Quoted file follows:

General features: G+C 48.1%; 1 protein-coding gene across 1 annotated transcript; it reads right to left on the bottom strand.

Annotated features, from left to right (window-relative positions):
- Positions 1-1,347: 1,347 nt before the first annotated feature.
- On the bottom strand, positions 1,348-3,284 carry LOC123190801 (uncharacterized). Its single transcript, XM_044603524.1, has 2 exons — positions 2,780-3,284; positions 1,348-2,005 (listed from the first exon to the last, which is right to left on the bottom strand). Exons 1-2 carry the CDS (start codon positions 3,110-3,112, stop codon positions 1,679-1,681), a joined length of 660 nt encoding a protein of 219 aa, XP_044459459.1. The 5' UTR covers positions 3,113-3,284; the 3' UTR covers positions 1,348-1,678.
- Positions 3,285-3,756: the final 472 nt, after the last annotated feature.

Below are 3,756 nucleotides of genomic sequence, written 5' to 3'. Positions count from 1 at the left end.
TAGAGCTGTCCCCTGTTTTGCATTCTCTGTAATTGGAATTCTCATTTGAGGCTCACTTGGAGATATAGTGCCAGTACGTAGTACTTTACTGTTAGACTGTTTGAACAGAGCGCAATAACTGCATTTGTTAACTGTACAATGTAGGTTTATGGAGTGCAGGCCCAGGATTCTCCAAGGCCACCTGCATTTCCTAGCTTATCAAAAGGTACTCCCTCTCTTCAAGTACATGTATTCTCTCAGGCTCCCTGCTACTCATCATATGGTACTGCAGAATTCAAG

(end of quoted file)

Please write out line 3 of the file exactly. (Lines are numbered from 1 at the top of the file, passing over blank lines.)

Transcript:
- Positions 1-1,347: 1,347 nt before the first annotated feature.